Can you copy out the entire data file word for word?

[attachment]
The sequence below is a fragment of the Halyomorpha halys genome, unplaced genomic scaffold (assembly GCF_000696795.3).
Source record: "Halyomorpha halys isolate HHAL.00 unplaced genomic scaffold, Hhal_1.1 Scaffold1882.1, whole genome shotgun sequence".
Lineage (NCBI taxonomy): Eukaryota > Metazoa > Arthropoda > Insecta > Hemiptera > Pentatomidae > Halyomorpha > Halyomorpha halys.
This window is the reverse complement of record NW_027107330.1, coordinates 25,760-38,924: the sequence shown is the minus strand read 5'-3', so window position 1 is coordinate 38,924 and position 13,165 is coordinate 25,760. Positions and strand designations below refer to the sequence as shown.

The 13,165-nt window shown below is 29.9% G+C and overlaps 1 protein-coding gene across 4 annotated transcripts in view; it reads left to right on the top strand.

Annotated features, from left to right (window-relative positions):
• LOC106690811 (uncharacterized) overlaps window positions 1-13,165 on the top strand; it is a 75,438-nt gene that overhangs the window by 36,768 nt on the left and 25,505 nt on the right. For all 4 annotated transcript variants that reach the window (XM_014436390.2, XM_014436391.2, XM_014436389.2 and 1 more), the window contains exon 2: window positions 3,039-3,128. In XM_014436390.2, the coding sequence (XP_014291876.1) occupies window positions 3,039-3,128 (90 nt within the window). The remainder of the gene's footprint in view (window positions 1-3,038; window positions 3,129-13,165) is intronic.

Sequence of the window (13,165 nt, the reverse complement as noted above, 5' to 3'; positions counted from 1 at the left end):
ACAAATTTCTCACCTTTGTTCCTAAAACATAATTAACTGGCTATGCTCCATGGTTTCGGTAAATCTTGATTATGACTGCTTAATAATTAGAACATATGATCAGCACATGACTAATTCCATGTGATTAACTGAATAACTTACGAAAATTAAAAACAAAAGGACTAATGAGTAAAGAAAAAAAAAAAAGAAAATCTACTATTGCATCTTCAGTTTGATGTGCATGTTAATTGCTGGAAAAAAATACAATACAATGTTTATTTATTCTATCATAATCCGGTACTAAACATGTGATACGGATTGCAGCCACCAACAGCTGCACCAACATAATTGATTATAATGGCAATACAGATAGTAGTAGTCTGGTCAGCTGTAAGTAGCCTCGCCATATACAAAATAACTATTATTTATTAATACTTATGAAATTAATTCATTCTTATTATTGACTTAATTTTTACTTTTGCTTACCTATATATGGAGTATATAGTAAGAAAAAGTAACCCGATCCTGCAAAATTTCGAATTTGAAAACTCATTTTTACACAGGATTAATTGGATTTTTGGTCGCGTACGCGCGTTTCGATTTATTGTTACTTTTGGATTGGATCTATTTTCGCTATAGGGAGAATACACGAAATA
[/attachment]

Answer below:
The sequence below is a fragment of the Halyomorpha halys genome, unplaced genomic scaffold (assembly GCF_000696795.3).
Source record: "Halyomorpha halys isolate HHAL.00 unplaced genomic scaffold, Hhal_1.1 Scaffold1882.1, whole genome shotgun sequence".
Lineage (NCBI taxonomy): Eukaryota > Metazoa > Arthropoda > Insecta > Hemiptera > Pentatomidae > Halyomorpha > Halyomorpha halys.
This window is the reverse complement of record NW_027107330.1, coordinates 25,760-38,924: the sequence shown is the minus strand read 5'-3', so window position 1 is coordinate 38,924 and position 13,165 is coordinate 25,760. Positions and strand designations below refer to the sequence as shown.

The 13,165-nt window shown below is 29.9% G+C and overlaps 1 protein-coding gene across 4 annotated transcripts in view; it reads left to right on the top strand.

Annotated features, from left to right (window-relative positions):
• LOC106690811 (uncharacterized) overlaps window positions 1-13,165 on the top strand; it is a 75,438-nt gene that overhangs the window by 36,768 nt on the left and 25,505 nt on the right. For all 4 annotated transcript variants that reach the window (XM_014436390.2, XM_014436391.2, XM_014436389.2 and 1 more), the window contains exon 2: window positions 3,039-3,128. In XM_014436390.2, the coding sequence (XP_014291876.1) occupies window positions 3,039-3,128 (90 nt within the window). The remainder of the gene's footprint in view (window positions 1-3,038; window positions 3,129-13,165) is intronic.

Sequence of the window (13,165 nt, the reverse complement as noted above, 5' to 3'; positions counted from 1 at the left end):
ACAAATTTCTCACCTTTGTTCCTAAAACATAATTAACTGGCTATGCTCCATGGTTTCGGTAAATCTTGATTATGACTGCTTAATAATTAGAACATATGATCAGCACATGACTAATTCCATGTGATTAACTGAATAACTTACGAAAATTAAAAACAAAAGGACTAATGAGTAAAGAAAAAAAAAAAAGAAAATCTACTATTGCATCTTCAGTTTGATGTGCATGTTAATTGCTGGAAAAAAATACAATACAATGTTTATTTATTCTATCATAATCCGGTACTAAACATGTGATACGGATTGCAGCCACCAACAGCTGCACCAACATAATTGATTATAATGGCAATACAGATAGTAGTAGTCTGGTCAGCTGTAAGTAGCCTCGCCATATACAAAATAACTATTATTTATTAATACTTATGAAATTAATTCATTCTTATTATTGACTTAATTTTTACTTTTGCTTACCTATATATGGAGTATATAGTAAGAAAAAGTAACCCGATCCTGCAAAATTTCGAATTTGAAAACTCATTTTTACACAGGATTAATTGGATTTTTGGTCGCGTACGCGCGTTTCGATTTATTGTTACTTTTGGATTGGATCTATTTTCGCTATAGGGAGAATACACGAAATA